Business Briefs

FROM THE SEPTEMBER ISSUE: BIO restructures to add public affairs executive vice president, Nelson Engineering undergoes name change, and Midwest AgEnergy's 12-year safety record.
By Ethanol Producer Magazine | August 09, 2019

BIO hires new public affairs executive vice president 
The Biotechnology Innovation Organization has hired Rich Masters as its new executive vice president for public affairs, a restructured position that will focus on developing and implementing an integrated communications, branding and marketing strategy for the organization.

“I am thrilled to announce that Rich Masters will be leading a restructured and expanded communications function within BIO, to enhance our ability to tell the inspiring biotech story in a compelling manner and to help us advance the interests of our members,” says Jim Greenwood, BIO president and CEO. “Our companies are fast, innovative and game-changing in their technologies, which are literally saving lives, feeding the world and powering the planet. BIO must have a public affairs operation that matches those efforts. Rich brings a wealth of public affairs experience from the private and public sectors that is as varied and creative as it is deep. I’m confident he will bring the same energy and drive to BIO that our membership brings to their life-changing innovations.”

Masters comes from Qorvis Communications, a public affairs firm. Masters is recognized as one of America’s top political and media relations experts and has developed a method for delivering complex policy and political messages that resonate with middle America and audiences around the world. His media training program for political debate messaging has been featured in Businessweek, the New York Times and Atlantic Monthly. He was an award-winning political journalist in Louisiana, joined the campaign of U.S. Senator Mary L. Landrieu, D-La., in 1996, and served as her legislative and communications director for her first term.

“Working for BIO is an opportunity of a lifetime because the companies that are BIO are the epicenter of every single life-saving innovation we will see for the rest of my life,” Masters said. “I will fight to ensure that political leaders understand that they can either work with these companies and be partners in innovation or they can be roadblocks that could delay or even kill that innovation. I’m excited to join Jim and the entire BIO team to tackle this critical challenge head-on.”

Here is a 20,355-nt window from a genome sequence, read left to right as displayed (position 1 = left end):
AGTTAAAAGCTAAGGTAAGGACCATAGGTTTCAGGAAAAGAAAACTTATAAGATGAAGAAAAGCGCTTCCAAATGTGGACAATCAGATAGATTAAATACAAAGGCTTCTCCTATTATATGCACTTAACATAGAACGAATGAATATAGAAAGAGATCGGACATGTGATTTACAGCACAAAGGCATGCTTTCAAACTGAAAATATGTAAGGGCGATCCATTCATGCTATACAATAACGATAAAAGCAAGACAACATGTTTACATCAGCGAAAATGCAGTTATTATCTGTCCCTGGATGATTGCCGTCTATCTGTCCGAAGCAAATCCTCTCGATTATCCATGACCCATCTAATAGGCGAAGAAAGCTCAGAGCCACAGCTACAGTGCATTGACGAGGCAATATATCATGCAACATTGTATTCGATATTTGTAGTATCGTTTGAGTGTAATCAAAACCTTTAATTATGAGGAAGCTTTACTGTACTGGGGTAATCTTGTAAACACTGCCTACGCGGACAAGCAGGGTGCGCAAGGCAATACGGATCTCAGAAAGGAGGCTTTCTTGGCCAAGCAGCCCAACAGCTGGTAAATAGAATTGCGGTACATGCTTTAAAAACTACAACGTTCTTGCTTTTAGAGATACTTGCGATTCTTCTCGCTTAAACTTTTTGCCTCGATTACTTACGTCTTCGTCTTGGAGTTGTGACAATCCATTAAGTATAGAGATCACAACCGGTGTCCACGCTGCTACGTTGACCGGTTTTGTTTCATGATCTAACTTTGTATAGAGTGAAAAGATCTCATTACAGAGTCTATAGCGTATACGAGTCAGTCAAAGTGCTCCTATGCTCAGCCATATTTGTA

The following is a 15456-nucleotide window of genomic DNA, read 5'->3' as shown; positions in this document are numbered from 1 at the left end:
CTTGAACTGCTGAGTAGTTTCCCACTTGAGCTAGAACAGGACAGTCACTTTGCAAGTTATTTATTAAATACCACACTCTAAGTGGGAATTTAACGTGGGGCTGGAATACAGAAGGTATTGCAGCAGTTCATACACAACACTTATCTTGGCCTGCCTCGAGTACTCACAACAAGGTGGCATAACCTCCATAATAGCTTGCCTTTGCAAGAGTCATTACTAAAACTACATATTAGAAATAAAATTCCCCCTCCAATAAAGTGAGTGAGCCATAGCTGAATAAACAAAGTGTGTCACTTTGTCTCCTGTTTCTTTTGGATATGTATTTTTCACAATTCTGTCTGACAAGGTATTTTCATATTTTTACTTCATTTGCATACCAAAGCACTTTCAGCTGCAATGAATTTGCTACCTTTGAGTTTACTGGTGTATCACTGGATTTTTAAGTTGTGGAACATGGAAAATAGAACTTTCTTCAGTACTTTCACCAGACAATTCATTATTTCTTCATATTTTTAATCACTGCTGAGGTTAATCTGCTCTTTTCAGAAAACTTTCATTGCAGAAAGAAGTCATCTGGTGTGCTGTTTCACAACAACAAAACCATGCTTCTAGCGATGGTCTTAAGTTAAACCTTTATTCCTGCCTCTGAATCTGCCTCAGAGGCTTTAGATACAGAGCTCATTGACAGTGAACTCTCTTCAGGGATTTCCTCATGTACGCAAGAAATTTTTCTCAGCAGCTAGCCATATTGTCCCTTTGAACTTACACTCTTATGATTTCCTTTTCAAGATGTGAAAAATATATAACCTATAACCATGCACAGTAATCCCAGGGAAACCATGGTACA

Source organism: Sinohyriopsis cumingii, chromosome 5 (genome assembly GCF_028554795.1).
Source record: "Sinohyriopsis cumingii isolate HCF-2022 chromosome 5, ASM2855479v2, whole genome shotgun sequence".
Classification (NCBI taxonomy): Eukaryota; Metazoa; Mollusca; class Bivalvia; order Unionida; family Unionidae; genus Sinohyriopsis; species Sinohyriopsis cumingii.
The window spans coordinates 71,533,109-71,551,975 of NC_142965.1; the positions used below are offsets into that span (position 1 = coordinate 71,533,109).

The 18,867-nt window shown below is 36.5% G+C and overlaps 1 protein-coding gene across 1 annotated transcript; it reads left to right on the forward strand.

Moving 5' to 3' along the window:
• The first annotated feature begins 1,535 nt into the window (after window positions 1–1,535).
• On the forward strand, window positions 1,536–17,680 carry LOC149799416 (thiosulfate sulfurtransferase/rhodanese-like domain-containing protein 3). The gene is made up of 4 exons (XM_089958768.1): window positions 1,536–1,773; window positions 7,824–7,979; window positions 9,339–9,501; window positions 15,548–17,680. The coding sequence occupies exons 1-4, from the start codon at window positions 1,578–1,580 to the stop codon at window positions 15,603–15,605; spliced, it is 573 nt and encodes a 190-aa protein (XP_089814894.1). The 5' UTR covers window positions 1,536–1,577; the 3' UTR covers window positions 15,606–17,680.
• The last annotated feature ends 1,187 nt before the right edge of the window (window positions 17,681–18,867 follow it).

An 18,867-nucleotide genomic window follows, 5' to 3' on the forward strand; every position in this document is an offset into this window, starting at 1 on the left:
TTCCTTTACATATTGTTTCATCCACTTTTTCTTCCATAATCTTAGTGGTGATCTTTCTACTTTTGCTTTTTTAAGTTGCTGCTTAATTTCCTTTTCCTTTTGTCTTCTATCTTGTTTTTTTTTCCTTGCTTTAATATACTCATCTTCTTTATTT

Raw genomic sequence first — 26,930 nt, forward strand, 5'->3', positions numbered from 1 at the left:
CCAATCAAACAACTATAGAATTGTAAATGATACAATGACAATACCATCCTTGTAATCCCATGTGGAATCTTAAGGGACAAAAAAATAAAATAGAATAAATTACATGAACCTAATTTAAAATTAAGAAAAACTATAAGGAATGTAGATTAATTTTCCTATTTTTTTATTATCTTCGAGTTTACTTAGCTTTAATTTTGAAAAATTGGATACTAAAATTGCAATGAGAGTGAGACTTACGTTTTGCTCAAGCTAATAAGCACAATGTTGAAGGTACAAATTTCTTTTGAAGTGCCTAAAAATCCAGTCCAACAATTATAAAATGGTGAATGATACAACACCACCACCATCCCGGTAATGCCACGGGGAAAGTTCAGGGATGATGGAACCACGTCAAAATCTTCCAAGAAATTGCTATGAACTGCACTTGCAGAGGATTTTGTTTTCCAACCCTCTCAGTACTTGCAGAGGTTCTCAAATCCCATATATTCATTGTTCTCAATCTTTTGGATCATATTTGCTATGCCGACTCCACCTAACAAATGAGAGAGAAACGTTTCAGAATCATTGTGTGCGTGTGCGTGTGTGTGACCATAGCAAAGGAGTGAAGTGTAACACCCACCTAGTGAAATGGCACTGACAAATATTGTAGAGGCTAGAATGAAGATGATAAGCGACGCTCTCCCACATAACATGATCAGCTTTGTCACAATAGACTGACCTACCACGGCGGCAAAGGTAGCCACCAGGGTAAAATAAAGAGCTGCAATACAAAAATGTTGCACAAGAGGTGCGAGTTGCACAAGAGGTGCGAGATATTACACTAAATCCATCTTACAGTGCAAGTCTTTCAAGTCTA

As part of this restructuring and transition, BIO’s current senior vice president for communications, Ken Lisaius, is leaving the organization.

Nelson Engineering reveals new name
Nelson Engineering Inc. has changed its name and is now Nelson Baker Biotech Inc. An engineering, procurement and construction firm in the industrial biotech space, Nelson Baker Biotech has expanded into additional industrial biotechnology applications in recent years, including biomass processing, biochemicals and biogas. The new company name now better reflects its expertise.

For the past 12 years, the company has partnered with innovators to design and build projects within the biofuels industry.

“While we will continue to serve the biofuels industry, our team has developed expertise in other industries as well,” said Tiffany Trottman, business development manager. “As a full turnkey engineering, procurement and construction firm, we concentrate on projects from beginning to end, not just the engineering. We decided a company name that reflects this expertise was best.”

Midwest AgEnergy celebrates safety records
Midwest AgEnergy, the parent company to Blue Flint Ethanol, near Underwood, North Dakota, is pleased to announce its employees have surpassed 12 years of safely working without a lost-time accident. A lost-time accident is defined as time lost when an employee is injured on the job and cannot return to the next regularly scheduled shift.

Dakota Spirit, a Midwest AgEnergy biorefinery near Spiritwood, North Dakota, that opened in June of 2015, has never had a lost-time accident.

“It has been great to be a part of such a dedicated and passionate team,” said Adam Dunlop, director of regulatory and technical services for Midwest AgEnergy. “We have gotten here because the group genuinely holds safety as a core value. Of course, what got us here may not be enough to get us to the next level. We recognize we need to continue to find ways to improve each day.”